Becoming addicted to human approval is deadly and easy. Ultimately, it’s more “worldly” than smoking and drinking and gambling because it brings us the pleasure of human strokes, in this life, at the expense of Jesus’ approval at the judgment seat.
- He wasn’t trained for it.
Christian universities and seminaries are increasingly focusing on the value of leadership. In my day, however, leadership was something you heard about from time to time in chapel, but there were no classes in leadership.
- He wasn’t hired for it.
They want someone to comfort them, to pour oil on their wounds and to encourage them. Those are legitimate desires, but they are best met by teams of lay persons, not the senior or solo pastor, who is desperately needed as a leader, not a chaplain (and it’s very hard to be both).
- He’s confused about servant leadership.
When Jesus taught his disciples about being servant leaders (as in Mark 10:35-45), he wasn’t giving them a ministry description for leadership. He was talking about the heart of leadership, the attitude of the godly leader.
The context of Jesus’ life and ministry makes this clear. Jesus served His disciples by leading them. He was the undisputed shepherd-leader of their little, mobile congregation. There were no votes or congregational meetings. Jesus didn’t apologize for His leadership either.
- He’s not being coached for it.
As pastors, we need help with many things which we do. Older and wiser coaches who have been where we are now are invaluable. In no area is this more true than in our role as leaders. Great pastors find and take advantage of great coaches with whom they can talk and pray through their last moves and their next moves.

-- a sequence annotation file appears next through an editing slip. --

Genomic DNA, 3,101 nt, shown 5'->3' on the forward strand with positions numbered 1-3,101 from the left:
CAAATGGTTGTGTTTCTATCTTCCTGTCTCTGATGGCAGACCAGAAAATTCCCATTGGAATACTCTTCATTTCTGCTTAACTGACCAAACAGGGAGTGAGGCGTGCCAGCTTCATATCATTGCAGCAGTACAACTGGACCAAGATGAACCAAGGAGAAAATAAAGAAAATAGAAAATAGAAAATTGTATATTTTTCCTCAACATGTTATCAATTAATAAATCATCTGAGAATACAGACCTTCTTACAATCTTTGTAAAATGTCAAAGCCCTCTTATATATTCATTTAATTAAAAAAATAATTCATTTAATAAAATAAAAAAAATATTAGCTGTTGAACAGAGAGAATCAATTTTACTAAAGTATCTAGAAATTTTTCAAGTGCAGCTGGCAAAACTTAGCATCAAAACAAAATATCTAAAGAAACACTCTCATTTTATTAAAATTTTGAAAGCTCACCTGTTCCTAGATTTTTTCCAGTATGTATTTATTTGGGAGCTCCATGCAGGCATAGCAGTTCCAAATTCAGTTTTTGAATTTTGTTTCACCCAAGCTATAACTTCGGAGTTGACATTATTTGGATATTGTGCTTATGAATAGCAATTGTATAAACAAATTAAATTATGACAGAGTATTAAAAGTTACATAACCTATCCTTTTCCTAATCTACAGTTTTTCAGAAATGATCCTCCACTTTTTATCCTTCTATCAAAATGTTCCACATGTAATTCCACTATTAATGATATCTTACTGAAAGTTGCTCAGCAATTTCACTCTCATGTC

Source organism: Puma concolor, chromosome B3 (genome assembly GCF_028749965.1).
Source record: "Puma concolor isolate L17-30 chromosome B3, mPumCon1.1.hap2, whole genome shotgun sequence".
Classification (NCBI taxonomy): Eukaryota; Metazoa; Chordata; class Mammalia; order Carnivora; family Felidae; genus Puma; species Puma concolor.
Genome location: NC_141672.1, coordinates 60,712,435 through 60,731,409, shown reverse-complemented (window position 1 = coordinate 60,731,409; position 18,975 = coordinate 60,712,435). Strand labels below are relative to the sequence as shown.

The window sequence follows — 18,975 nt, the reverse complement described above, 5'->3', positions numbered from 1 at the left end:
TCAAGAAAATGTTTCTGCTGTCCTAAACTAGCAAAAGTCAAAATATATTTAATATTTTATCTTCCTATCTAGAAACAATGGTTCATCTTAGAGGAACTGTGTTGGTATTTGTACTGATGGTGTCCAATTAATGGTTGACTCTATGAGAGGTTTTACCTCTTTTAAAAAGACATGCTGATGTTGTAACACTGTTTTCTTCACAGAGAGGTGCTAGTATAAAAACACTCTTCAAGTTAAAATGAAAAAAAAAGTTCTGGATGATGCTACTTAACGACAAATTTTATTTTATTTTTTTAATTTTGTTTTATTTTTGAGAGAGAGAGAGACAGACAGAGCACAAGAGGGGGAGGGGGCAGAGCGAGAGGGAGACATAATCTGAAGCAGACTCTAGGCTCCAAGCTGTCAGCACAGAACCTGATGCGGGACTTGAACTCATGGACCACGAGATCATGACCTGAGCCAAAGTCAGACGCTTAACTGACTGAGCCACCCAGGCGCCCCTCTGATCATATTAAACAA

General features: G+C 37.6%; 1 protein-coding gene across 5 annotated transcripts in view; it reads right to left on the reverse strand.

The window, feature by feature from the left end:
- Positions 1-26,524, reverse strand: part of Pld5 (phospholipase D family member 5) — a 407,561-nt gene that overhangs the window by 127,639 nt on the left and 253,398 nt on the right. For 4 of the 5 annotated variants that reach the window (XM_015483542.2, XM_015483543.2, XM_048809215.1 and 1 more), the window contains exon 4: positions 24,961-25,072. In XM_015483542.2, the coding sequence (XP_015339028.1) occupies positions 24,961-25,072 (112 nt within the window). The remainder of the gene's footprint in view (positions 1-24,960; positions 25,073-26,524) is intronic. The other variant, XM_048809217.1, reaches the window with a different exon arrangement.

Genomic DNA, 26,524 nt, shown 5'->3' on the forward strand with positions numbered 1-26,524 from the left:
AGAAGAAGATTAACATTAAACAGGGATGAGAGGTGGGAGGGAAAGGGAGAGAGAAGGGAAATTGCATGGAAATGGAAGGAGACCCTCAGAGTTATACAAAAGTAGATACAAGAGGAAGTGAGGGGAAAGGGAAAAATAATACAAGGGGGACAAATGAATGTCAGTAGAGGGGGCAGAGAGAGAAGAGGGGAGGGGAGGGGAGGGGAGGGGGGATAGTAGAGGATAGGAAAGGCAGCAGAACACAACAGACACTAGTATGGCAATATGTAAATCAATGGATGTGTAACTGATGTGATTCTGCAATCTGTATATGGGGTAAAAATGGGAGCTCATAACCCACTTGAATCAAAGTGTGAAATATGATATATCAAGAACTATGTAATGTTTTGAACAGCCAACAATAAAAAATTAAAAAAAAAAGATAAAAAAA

- He has a guilty conscience.
Here’s one more reason (did we need another one?) to clean up our lives and get our bad habits and secret sins out of the way. A guilty conscience stifles our prayers as we kneel before God and strangles our confidence as we stand before people.
- He has a false understanding of humility.
Would-be leaders from certain cultural backgrounds are plagued by this one. In my Midwestern, Norwegian Lutheran, rural background, humility – which was seen as the almost all-important virtue – pretty much precluded leadership. Anybody purporting to stand in front of a group and say “follow me to a better place” (the essence of leadership) was seen as having a “big head.”
This, of course, is not what the Bible teaches about humility, but it is deeply imbedded in my psyche to this day. As we’ve seen, the humble Jesus led. So did Moses. So did David. Eventually, the humbled Peter led effectively as well.
- He is haunted by past leadership failures.
Just about anyone who has led successfully has also led unsuccessfully. You know what I’m going to say next: pick yourself up, learn from your mistakes, go back to the drawing board, try and try again. Winston Churchill famously said that “Success consists of going from failure to failure without loss of enthusiasm.”